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Here’s What $280 Trillion of Real Estate Looks Like

Andrew Syrios
2 min read
Here’s What $280 Trillion of Real Estate Looks Like

Visual Capitalist is probably the best creator of financial infographics around. One of their latest productions is particularly interesting and rather humbling, as it charts the entirety of (estimated) world wealth by highlighting each $100 billion with a small square. As it notes (and is rather obvious), $100 billion is a rather large number.

“…The entire annual GDP of Cuba could fit in one square ($97 billion), and the Greek economy would be roughly two squares ($203 billion).

“Alternatively, if you’re contrasting this unit to numbers found within Corporate America, there are useful comparisons there as well. For example, the annual revenues of Wells Fargo ($103.9 billion) would just exceed one square, while Facebook’s would squeeze in with room to spare ($70.7 billion).”

Even still, Facebook’s market capitalization (total value of all their stock) is an enormous $756 billion at time of writing. This infographic was made a little while back when it was just shy of $600 billion. Regardless, look at just how big the tech giants are compared to the rest of the Fortune 500 (Alphabet owns Google).

all the worlds money 2020 01 1

Remember, Cuba’s entire GDP is less than one square. Or to give this visualization even more context, the following can all fit inside a single $100 billion square.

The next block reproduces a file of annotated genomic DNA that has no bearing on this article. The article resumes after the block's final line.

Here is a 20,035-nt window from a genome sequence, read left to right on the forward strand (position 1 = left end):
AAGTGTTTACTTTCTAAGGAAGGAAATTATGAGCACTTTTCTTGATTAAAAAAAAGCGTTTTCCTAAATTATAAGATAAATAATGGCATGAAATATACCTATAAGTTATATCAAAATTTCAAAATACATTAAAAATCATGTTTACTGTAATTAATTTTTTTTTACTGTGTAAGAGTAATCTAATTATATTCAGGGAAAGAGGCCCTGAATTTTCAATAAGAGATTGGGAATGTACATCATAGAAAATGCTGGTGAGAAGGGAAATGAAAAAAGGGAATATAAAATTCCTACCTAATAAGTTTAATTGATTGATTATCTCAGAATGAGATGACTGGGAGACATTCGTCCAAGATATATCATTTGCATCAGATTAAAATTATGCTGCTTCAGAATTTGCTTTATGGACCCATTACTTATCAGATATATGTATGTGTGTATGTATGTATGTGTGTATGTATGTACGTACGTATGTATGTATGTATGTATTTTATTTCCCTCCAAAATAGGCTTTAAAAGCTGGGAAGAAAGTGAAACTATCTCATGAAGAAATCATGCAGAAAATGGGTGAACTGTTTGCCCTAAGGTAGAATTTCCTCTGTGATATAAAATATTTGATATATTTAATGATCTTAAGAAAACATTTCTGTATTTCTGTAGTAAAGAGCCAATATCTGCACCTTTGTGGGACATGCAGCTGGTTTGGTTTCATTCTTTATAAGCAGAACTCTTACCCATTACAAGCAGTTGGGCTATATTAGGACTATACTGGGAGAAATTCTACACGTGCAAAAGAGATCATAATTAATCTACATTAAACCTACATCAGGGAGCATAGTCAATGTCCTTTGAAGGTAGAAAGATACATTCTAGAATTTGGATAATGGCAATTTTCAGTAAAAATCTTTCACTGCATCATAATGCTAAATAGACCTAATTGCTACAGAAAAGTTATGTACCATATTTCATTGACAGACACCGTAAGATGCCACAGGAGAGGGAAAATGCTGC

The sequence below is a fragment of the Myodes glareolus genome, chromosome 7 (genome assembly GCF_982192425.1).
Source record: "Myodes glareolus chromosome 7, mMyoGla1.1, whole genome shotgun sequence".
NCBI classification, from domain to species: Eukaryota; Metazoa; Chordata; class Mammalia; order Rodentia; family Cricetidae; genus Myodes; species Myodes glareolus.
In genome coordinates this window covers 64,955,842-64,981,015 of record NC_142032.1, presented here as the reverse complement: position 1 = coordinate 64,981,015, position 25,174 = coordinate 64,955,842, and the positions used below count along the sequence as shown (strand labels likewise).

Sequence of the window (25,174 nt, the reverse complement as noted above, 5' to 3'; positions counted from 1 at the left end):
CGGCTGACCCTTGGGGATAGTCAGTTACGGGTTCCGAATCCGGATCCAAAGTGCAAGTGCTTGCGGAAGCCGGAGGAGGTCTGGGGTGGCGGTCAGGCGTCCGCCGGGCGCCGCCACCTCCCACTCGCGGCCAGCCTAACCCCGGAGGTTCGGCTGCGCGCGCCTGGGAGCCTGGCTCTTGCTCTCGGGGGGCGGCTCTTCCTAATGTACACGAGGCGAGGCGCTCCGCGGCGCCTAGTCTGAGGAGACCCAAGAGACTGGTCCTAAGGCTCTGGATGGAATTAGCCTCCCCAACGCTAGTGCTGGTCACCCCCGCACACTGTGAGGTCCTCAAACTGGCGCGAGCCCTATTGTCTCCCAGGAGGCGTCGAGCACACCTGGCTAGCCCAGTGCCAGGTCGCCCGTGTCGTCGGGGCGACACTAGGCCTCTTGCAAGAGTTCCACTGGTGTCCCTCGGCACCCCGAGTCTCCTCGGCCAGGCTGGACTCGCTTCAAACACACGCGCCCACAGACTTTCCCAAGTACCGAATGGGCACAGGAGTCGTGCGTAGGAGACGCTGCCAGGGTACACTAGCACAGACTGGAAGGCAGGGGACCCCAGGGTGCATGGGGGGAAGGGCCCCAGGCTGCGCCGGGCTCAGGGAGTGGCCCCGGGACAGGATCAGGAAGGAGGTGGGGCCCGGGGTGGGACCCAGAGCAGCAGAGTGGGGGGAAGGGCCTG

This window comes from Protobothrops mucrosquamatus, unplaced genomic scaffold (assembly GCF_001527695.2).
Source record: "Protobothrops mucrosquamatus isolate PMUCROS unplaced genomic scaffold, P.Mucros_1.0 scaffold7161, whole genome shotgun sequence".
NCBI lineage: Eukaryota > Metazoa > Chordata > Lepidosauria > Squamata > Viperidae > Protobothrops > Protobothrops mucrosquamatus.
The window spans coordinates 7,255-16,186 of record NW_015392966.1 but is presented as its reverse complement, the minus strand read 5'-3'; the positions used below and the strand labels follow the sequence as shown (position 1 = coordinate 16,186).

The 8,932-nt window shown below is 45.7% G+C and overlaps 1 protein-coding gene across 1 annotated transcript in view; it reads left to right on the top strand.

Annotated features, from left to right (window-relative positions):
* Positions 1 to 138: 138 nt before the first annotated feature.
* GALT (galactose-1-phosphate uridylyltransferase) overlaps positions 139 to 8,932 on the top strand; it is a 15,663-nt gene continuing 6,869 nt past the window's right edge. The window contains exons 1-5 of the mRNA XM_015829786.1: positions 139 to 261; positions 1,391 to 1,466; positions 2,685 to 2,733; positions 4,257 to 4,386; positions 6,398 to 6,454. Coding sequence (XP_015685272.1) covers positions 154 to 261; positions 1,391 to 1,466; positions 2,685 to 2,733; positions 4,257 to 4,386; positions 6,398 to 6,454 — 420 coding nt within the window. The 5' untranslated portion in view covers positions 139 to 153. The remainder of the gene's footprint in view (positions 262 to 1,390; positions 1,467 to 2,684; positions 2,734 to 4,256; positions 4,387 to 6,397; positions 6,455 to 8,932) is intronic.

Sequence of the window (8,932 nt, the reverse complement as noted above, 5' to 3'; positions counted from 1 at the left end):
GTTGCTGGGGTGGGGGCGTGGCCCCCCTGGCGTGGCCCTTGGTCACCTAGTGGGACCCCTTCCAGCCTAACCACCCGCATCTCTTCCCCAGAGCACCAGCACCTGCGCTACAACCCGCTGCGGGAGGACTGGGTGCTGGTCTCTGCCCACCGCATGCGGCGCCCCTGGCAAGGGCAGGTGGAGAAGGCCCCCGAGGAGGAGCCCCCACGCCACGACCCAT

1 square

Chicago’s operating budget is looking rather puny when shown this way.

Following is each asset class’s total value, as well as the source from which Visual Capitalist extracted this information.

syrios VC 2.2

Derivatives having a high-end value of $1 quadrillion may seem rather ridiculous, but it should be remembered that derivatives are bets (put and call options). Since those options are in both directions (some will win when the asset goes up in value and some will lose), that absurd number includes bets that effectively cancel each other out (for society on the whole, not for the individuals and organizations who bought the options, of course).

More importantly for the BiggerPockets audience, however, is the value for global real estate. While the source is different and accurate measurements are obviously difficult, you will notice that they estimate global wealth at $360.6 trillion and the value of all real estate in the world to be $280.6 trillion. Or in other words, real estate is 77.8% of global wealth.

I suspect that is high, but needless to say, real estate makes up an enormous percentage of global wealth.

Visualizing global real estate

When comparing the estimated value of global real estate to basically everything else, it becomes clear as day how much value resides in the land, buildings, and infrastructure around the world.

The value of silver ($44 billion), every billionaire (a surprisingly “small” $8 trillion), gold ($10.9 trillion), the money supply ($35.2 to $95.7 trillion), and all stock markets in the world ($89.5 trillion) pale in comparison to real estate’s value ($280.6 trillion). Only global debt comes close at $252.6 trillion—much of which is attached to real estate with mortgages, trust deeds, and the like. (I am disregarding derivatives for the reasons mentioned above.)

It’s also still amazing that the two major U.S. stock exchanges (the Dow Jones and Nasdaq) still account for almost 50% of stock market value the world over (46% according to this analysis). But while that is interesting, the sheer size of the real estate market is what really jumps out to my real estate-focused mind. And given there’s a gigantic pile of $280.6 trillion in real estate out there, perhaps you should go get some of it!

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Note By BiggerPockets: These are opinions written by the author and do not necessarily represent the opinions of BiggerPockets.